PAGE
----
Tuesday, September 04, 2012

Envisioning America

The Democratic Convention looks like way so much more fun than the Republican event last week. The hall looks bigger, more populated and whole lot happier. It's a truly diverse crowd, the future of our country rather than it's insulated past. The faces on the dais were not radically different from the composition of the crowd, as was the case last week. And the total acceptance of gay Americans as full Americans, thanks to the President leading with his acceptance of gay marriage, by speaker after speaker is a refreshing change from...every other convention in U.S. political history.

By contrast, the GOP keep talking about "taking back" America, but the subtext lately has been a return to secession. If we can't "take it back," we won't play. Not exactly patriotic in the "union" sense. Just as the South seceded to create The Confederacy, so does the spirit emanate from our Southern states. It's the spirit of Senate Minority Leader Mitch McConnell's ironclad no-cooperation rule. Combined with the overwhelming whiteness of the Republican Convention (not to mention the peanut throwing incident), it carries the aura of racism.

But the most interesting aspect of the secessionist movement is how easily it has blended with the 21st Century Secession of the Wealthy, so perfectly embodied in candidate Mitt Romney. It's been coming for some time. As described by Mike Lofgren in The American Conservative:

I do not mean secession by physical withdrawal from the territory of the state, although that happens from time to time—for example, Erik Prince, who was born into a fortune, is related to the even bigger Amway fortune, and made yet another fortune as CEO of the mercenary-for-hire firm Blackwater, moved his company (renamed Xe) to the United Arab Emirates in 2011. What I mean by secession is a withdrawal into enclaves, an internal immigration, whereby the rich disconnect themselves from the civic life of the nation and from any concern about its well being except as a place to extract loot.

Our plutocracy now lives like the British in colonial India: in the place and ruling it, but not of it. If one can afford private security, public safety is of no concern; if one owns a Gulfstream jet, crumbling bridges cause less apprehension—and viable public transportation doesn’t even show up on the radar screen. With private doctors on call and a chartered plane to get to the Mayo Clinic, why worry about Medicare?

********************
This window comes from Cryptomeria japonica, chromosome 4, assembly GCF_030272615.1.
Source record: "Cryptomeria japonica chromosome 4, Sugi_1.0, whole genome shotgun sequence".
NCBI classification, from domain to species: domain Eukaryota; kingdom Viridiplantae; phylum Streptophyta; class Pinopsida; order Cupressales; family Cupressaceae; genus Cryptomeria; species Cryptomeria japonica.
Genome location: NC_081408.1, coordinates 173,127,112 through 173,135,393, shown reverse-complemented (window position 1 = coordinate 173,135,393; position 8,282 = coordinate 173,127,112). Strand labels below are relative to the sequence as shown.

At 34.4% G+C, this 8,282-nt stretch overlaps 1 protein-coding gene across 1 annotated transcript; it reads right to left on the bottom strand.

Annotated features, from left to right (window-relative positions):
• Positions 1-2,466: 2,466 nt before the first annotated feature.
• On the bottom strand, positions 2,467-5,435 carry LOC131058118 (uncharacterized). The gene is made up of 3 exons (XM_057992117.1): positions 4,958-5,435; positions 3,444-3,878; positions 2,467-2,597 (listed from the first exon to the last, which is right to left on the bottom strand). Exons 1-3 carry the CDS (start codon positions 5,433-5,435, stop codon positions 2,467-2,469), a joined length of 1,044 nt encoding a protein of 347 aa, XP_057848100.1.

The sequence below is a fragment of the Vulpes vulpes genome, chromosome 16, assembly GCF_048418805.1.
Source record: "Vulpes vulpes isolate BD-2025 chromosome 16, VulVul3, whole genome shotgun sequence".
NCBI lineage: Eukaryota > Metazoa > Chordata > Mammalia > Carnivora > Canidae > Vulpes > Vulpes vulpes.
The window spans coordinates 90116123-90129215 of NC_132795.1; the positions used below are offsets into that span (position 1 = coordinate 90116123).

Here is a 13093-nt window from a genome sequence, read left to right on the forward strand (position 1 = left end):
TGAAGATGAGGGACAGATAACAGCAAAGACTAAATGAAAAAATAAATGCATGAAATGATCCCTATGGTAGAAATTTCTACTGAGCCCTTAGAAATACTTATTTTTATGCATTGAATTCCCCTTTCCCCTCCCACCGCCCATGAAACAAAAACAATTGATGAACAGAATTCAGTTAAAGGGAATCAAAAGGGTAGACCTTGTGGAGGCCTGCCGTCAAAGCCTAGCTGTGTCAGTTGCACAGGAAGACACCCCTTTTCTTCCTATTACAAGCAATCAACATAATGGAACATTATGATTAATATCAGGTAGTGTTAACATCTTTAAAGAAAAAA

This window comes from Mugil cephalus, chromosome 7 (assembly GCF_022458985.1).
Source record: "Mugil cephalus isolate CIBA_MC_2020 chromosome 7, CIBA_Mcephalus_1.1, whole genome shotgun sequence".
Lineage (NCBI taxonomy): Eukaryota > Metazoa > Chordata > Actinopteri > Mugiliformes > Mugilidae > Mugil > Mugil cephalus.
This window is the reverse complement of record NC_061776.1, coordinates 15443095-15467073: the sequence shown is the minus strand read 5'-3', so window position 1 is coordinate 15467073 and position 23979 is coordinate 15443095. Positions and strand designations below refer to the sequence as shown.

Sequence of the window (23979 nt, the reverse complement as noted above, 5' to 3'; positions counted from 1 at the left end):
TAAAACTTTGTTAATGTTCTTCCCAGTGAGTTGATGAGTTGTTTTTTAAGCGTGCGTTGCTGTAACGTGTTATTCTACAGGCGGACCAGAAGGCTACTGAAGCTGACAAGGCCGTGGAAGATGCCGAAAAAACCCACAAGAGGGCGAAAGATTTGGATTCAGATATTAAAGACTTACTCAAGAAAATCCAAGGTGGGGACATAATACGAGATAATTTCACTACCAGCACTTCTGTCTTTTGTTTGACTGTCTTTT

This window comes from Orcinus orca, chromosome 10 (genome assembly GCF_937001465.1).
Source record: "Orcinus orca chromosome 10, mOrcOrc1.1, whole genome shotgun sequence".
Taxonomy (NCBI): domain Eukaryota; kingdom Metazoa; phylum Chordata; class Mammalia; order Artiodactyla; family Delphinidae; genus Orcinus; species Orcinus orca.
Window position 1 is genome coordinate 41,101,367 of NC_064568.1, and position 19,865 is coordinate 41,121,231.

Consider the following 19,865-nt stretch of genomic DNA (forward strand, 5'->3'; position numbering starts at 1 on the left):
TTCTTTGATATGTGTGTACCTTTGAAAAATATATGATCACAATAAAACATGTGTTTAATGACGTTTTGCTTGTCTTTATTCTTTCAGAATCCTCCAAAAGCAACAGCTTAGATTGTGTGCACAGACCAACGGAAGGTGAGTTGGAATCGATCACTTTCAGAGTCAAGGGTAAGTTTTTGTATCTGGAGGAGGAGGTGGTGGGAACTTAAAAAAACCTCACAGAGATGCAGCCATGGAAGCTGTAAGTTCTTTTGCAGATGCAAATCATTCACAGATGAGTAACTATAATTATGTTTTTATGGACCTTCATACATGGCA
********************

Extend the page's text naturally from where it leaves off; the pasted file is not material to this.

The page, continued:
The objective of the predatory super-rich and their political handmaidens is to discredit and destroy the traditional nation state and auction its resources to themselves. Those super-rich, in turn, aim to create a “tollbooth” economy, whereby more and more of our highways, bridges, libraries, parks, and beaches are possessed by private oligarchs who will extract a toll from the rest of us. Was this the vision of the Founders? Was this why they believed governments were instituted among men—that the very sinews of the state should be possessed by the wealthy in the same manner that kingdoms of the Old World were the personal property of the monarch?

Were Mitt Romney to reveal his tax records, the electorate would learn that he has seceded with his money to Switzerland, the Cayman Islands and who knows where else. While it's completely against the interests of the grassroots secessionist whose economic situation won't be improved by the exodus of that capital from our ecosystem, it's a matter of faith.

So what makes this first night of the Democratic National Convention so powerful is how American it is. American stories of real struggle and moments of real triumph, the military wife, the mother of a child with a life-threatening birth defect, the First Lady who came from modest roots. Shared patriotism through trying to make the country just a little bit easier to struggle through for all.

As the chant goes, U.S.A., U.S.A.

1 comment:

Erika said...

Time for a new post, Netter! Don't let this election go by without your editorial. Your faithful readers miss you!